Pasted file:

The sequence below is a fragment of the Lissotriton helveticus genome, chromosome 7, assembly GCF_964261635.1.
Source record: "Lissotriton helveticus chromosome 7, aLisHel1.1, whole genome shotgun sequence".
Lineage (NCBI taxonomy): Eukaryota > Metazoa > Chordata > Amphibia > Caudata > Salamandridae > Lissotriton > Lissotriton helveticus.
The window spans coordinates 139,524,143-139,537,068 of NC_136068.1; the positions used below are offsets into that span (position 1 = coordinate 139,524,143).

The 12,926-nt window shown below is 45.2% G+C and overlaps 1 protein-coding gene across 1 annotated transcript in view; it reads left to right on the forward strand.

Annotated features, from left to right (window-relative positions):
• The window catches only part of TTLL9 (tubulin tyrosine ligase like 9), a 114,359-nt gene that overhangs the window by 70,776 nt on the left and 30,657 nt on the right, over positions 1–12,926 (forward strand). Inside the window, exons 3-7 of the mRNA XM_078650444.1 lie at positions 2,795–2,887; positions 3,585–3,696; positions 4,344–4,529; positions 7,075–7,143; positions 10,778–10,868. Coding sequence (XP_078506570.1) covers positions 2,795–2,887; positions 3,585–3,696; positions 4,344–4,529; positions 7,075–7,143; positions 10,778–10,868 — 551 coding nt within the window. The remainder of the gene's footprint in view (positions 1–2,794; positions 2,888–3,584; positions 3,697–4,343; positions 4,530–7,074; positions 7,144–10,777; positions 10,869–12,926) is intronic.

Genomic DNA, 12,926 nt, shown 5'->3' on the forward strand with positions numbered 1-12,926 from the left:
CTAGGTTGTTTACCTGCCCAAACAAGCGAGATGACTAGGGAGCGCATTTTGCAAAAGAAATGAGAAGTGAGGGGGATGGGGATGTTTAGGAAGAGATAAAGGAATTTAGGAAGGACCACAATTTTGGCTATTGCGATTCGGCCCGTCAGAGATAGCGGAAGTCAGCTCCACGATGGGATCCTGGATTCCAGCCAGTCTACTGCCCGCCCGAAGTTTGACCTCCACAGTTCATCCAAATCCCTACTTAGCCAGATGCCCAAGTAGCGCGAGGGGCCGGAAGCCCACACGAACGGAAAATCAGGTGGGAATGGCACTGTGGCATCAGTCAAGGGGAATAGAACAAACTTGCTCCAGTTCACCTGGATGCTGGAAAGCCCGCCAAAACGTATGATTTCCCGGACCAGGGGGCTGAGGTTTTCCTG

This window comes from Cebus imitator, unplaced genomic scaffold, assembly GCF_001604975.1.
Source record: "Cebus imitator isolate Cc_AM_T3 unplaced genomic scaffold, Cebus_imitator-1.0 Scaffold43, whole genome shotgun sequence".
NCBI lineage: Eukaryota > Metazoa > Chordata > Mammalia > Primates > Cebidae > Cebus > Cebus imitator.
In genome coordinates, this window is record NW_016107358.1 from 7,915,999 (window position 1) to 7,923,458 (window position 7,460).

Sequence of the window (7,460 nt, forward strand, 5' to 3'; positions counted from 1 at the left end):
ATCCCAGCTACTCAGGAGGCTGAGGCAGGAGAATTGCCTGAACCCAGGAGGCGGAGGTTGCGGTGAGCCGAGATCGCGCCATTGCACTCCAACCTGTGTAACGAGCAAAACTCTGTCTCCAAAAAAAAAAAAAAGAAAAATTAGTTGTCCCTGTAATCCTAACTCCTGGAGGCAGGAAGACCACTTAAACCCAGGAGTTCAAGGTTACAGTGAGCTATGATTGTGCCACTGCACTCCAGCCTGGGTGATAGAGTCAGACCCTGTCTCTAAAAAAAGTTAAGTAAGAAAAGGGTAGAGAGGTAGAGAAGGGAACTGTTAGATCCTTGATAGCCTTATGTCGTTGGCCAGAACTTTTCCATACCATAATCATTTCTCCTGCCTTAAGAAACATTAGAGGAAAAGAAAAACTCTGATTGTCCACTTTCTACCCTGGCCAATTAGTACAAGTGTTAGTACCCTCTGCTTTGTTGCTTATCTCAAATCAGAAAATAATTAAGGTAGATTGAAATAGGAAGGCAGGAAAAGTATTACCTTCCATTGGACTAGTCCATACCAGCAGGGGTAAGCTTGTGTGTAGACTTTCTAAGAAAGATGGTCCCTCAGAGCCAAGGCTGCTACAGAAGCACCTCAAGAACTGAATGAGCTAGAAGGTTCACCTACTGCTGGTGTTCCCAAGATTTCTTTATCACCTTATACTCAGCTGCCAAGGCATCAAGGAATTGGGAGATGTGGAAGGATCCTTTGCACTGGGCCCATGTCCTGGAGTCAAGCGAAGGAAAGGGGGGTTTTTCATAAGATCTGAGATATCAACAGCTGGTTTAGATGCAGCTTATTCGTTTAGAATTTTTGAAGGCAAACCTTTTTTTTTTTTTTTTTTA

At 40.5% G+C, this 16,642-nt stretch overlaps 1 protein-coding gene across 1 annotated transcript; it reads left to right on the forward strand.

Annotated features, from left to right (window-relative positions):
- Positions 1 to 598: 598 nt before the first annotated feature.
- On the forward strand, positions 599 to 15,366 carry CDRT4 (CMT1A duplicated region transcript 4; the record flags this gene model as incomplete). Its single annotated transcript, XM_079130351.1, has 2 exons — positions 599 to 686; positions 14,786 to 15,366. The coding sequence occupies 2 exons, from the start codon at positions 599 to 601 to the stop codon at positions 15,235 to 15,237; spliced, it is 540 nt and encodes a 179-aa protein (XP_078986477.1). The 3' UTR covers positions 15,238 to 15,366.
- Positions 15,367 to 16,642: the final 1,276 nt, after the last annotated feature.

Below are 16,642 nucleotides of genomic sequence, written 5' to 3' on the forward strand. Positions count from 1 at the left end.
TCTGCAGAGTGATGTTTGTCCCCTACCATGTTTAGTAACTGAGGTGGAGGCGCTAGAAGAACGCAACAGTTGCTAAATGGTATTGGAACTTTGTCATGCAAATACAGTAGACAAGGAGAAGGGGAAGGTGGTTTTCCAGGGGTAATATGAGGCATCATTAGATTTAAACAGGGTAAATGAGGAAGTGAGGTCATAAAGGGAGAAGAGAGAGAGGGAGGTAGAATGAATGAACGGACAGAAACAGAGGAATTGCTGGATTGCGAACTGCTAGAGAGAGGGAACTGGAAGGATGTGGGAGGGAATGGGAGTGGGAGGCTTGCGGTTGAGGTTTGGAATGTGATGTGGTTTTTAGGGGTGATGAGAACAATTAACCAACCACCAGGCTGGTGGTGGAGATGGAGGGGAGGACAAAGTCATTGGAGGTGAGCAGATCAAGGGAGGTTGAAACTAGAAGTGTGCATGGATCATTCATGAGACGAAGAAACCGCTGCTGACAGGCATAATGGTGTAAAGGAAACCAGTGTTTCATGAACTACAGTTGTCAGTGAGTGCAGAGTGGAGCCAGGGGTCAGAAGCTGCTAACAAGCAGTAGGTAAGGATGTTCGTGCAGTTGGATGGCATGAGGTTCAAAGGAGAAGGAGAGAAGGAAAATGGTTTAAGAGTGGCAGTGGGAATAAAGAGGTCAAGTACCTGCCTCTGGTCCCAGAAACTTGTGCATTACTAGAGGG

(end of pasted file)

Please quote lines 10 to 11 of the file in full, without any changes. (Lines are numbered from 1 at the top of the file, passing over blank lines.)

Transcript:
This window comes from Cebus imitator, unplaced genomic scaffold, assembly GCF_001604975.1.
Source record: "Cebus imitator isolate Cc_AM_T3 unplaced genomic scaffold, Cebus_imitator-1.0 Scaffold43, whole genome shotgun sequence".